So that’s what this team can do: Bat, bowl, field, hang tough when knuckles turn white. And win. Who would have thought?
South Africa saved their best game of the men’s World Cup for last, and for a game that didn’t matter. The sliver of a silver lining was that their opponents were the team that matters most to them, Australia, and that they spat in their eye.
Saturday’s result snatched away the top spot in the standings that would have allowed the Australians to stay in Manchester and await New Zealand, the shakiest of the surviving teams, for Tuesday’s semi-final. Now, they will have to go to Birmingham to play stronger, more ambitious England on Thursday.
That will warm South African hearts, or at least take away some of the numbing dread they will have felt for much of the preceding few weeks.
When you’re as far down as South African cricket is in the wake of this tournament, you will clutch at any straws — real and imagined.
They go home not just to answer questions about how some of the best batters in the game could come up with only one century — Faf du Plessis’ 94-ball 100 against the Aussies — between them. And how an attack, albeit robbed by injury of Dale Steyn and Anrich Nortjé and, for three games, Lungi Ngidi, that is spearheaded by Kagiso Rabada and enjoys a supporting cast of Chris Morris and Imran Tahir, could dismiss their opponents only three times in eight completed matches.
And those are only the simpler issues to be resolved. The screamingly obvious question from this World Cup is how could they have lost to Bangladesh. Sandwiched between the defeat to England and another setback, against India, going down to the Bangladeshis was the nail that all but sealed South Africa’s coffin. There was no coming back from played three, lost three in the first week. We knew it, they knew it, and in some ways, we have spent the last five weeks pretending the truth wasn’t true; that there was indeed a way back from the dead.
South Africa go home, too, knowing that they will never again see Imran Tahir or JP Duminy in action in one-day internationals. How will they fill those holes, and those that would gape still wider should Hashim Amla and Dale Steyn do the sensible thing and call it a career?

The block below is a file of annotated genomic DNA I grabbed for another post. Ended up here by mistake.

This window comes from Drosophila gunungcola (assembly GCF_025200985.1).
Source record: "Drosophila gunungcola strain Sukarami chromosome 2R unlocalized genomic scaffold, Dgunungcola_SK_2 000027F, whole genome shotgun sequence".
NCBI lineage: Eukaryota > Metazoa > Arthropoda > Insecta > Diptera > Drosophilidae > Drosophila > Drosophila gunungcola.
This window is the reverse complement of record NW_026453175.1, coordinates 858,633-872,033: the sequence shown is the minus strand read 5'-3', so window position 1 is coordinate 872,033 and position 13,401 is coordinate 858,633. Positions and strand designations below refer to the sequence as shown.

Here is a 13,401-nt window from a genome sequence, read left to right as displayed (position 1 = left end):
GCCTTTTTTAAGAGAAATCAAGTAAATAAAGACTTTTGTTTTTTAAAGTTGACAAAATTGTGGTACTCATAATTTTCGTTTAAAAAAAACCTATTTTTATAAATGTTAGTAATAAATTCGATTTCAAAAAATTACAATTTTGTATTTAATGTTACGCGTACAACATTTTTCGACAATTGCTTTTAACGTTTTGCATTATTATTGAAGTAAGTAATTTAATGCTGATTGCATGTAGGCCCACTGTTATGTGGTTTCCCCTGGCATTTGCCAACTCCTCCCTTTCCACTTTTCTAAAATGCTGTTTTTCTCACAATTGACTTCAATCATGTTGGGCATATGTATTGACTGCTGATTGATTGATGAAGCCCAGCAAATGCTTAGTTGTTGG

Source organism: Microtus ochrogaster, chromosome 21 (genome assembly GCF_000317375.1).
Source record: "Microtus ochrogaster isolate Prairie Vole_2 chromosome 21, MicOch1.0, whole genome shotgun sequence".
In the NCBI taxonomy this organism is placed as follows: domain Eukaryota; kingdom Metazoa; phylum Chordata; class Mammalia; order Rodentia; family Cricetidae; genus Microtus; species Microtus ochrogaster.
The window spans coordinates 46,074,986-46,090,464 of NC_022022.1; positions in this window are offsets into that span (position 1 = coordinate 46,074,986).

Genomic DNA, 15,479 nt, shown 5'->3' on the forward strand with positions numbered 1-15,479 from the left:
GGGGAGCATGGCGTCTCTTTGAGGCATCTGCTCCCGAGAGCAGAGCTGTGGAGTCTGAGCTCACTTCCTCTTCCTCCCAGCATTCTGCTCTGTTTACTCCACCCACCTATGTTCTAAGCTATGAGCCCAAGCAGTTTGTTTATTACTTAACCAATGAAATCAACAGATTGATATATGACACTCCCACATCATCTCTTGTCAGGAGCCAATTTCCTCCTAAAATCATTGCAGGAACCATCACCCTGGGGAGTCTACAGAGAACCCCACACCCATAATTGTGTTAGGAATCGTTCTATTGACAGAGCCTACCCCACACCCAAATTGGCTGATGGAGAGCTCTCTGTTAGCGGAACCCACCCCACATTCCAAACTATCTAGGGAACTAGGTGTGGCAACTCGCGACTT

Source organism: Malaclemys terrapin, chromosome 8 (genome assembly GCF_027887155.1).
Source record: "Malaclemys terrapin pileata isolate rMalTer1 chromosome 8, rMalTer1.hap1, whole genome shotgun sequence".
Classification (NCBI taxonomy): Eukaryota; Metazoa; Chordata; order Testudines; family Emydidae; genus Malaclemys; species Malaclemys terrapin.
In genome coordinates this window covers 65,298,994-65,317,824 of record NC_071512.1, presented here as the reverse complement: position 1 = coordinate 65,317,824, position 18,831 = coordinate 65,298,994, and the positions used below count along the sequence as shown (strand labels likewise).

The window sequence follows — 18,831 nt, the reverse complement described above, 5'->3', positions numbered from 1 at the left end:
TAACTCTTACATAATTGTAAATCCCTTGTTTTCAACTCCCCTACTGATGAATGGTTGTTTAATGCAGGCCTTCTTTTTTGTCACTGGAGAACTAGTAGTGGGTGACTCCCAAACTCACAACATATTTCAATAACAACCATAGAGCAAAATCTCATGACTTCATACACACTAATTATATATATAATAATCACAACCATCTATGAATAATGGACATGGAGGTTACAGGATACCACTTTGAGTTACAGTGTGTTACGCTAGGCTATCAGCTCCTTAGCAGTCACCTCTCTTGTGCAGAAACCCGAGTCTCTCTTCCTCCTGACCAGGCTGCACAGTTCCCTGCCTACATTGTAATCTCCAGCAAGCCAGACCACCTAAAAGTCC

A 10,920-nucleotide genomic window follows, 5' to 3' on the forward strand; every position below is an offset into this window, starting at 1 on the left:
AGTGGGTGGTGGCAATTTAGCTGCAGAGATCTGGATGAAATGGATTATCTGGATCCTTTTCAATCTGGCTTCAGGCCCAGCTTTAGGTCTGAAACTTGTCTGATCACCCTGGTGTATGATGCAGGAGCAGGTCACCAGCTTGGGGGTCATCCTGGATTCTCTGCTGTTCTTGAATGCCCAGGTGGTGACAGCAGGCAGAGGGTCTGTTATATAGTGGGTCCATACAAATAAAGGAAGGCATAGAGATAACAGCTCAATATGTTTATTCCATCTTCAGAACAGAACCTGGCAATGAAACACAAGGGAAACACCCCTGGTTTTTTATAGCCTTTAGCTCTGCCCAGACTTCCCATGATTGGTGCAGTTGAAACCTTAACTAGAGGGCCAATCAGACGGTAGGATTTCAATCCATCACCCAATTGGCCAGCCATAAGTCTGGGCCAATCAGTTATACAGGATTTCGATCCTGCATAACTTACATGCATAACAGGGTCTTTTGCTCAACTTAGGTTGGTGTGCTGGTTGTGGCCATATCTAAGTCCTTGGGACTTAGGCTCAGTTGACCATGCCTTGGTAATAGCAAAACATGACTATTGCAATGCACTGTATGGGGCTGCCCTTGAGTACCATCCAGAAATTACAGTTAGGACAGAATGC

One of these weeks they might also have to get to know a new coach, and perhaps a new captain.
For their next trick, in September and October, South Africa will go off to their theatre of nightmares, India, to play three T20s and as many Tests.
That’s quite enough to have to deal with, thank you. But there’s still more. The game in South Africa seems determined to eat itself alive. At least, off the field.
As things stand, Cricket South Africa are being hauled off to the courts by the South African Cricketers’ Association in protest at a proposed restructuring plan that would double the number of teams playing at the domestic level. The player body fears a lowering of standards and job losses in the ranks, and they charge that the administrators are violating the formal, legally binding agreement between the organisations by forging ahead with the measures without consulting them fully.
Confidence in the suits to run the game properly is ebbing, along with trust in South Africa’s wider economy to be able to sustain professional cricket in the manner to which it has become accustomed.
Many fear a Zimbabwefication of cricket in South Africa in the coming years — and they won’t be mollified if, as anticipated, the International Cricket Council, at their annual conference which will follow the World Cup, suspend Zimbabwe’s membership.
There is, then, much more going on in the game in South Africa than meets the eye. Could it have influenced events on the field at the World Cup? Players, coaches and others close to the pulse of the national team who have been asked that question answer in the negative.
But they are hardly likely to argue otherwise. For all the lack of faith the people on the business side of the boundary have in those who are supposed to do the right thing in the boardroom, they know who pays their salaries.
Thing is, the cracks are now too wide to paper over and they are widening still. However much South Africans will tell themselves they are part of a society that functions well enough for their cricket team to compete at the level of the Englands and Australias of the world, the facts say otherwise. Their economy is a mess. Their politics are a mess. Their race relationships are a mess — Nelson Mandela is dead and so are his ideas of post-apartheid reconciliation. And their cricket is a mess, what with some of their best players, and many of those needed to maintain a decent standard at the domestic level, having seen the light and clambered onto the Kolpak wagon.
What with that window closing because of Brexit, we could easily see a fresh rash of defections or simply retirements in favour of the less pressured, better-paid life of the travelling T20 circus performer. And that’s only among the players we know about: How many more who might have chosen to play the game for a living, and been good enough to go all the way, have been dissuaded by what they see on and off the field?
You think South Africa have hit rock bottom at this World Cup? Think again.